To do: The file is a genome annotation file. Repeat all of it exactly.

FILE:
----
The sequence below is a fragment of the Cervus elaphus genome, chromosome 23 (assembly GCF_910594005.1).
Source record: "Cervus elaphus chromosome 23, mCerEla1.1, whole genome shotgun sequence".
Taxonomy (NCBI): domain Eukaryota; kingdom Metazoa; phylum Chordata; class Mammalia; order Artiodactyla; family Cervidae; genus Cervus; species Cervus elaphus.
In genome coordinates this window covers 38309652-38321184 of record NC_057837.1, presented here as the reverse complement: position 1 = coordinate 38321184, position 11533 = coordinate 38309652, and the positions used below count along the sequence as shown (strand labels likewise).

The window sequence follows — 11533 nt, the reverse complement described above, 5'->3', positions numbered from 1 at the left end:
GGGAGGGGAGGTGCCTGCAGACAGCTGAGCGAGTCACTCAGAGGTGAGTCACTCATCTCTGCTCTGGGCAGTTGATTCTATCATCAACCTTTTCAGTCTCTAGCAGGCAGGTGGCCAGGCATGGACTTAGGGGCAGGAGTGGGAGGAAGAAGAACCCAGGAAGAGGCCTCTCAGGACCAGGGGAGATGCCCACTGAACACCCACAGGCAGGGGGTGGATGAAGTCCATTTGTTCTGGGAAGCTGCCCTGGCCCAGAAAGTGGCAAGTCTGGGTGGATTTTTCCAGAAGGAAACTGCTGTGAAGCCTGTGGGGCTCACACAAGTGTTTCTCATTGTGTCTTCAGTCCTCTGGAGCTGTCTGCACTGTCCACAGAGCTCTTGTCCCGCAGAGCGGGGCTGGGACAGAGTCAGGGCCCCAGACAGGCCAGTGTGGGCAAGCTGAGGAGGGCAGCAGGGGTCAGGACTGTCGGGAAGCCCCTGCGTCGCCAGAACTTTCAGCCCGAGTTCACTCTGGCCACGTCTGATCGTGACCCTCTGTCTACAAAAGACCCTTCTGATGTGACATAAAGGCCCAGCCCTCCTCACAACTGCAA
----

The sequence below is a fragment of the Cervus elaphus genome, chromosome 23 (assembly GCF_910594005.1).
Source record: "Cervus elaphus chromosome 23, mCerEla1.1, whole genome shotgun sequence".
Taxonomy (NCBI): domain Eukaryota; kingdom Metazoa; phylum Chordata; class Mammalia; order Artiodactyla; family Cervidae; genus Cervus; species Cervus elaphus.
In genome coordinates this window covers 38309652-38321184 of record NC_057837.1, presented here as the reverse complement: position 1 = coordinate 38321184, position 11533 = coordinate 38309652, and the positions used below count along the sequence as shown (strand labels likewise).

The window sequence follows — 11533 nt, the reverse complement described above, 5'->3', positions numbered from 1 at the left end:
GGGAGGGGAGGTGCCTGCAGACAGCTGAGCGAGTCACTCAGAGGTGAGTCACTCATCTCTGCTCTGGGCAGTTGATTCTATCATCAACCTTTTCAGTCTCTAGCAGGCAGGTGGCCAGGCATGGACTTAGGGGCAGGAGTGGGAGGAAGAAGAACCCAGGAAGAGGCCTCTCAGGACCAGGGGAGATGCCCACTGAACACCCACAGGCAGGGGGTGGATGAAGTCCATTTGTTCTGGGAAGCTGCCCTGGCCCAGAAAGTGGCAAGTCTGGGTGGATTTTTCCAGAAGGAAACTGCTGTGAAGCCTGTGGGGCTCACACAAGTGTTTCTCATTGTGTCTTCAGTCCTCTGGAGCTGTCTGCACTGTCCACAGAGCTCTTGTCCCGCAGAGCGGGGCTGGGACAGAGTCAGGGCCCCAGACAGGCCAGTGTGGGCAAGCTGAGGAGGGCAGCAGGGGTCAGGACTGTCGGGAAGCCCCTGCGTCGCCAGAACTTTCAGCCCGAGTTCACTCTGGCCACGTCTGATCGTGACCCTCTGTCTACAAAAGACCCTTCTGATGTGACATAAAGGCCCAGCCCTCCTCACAACTGCAA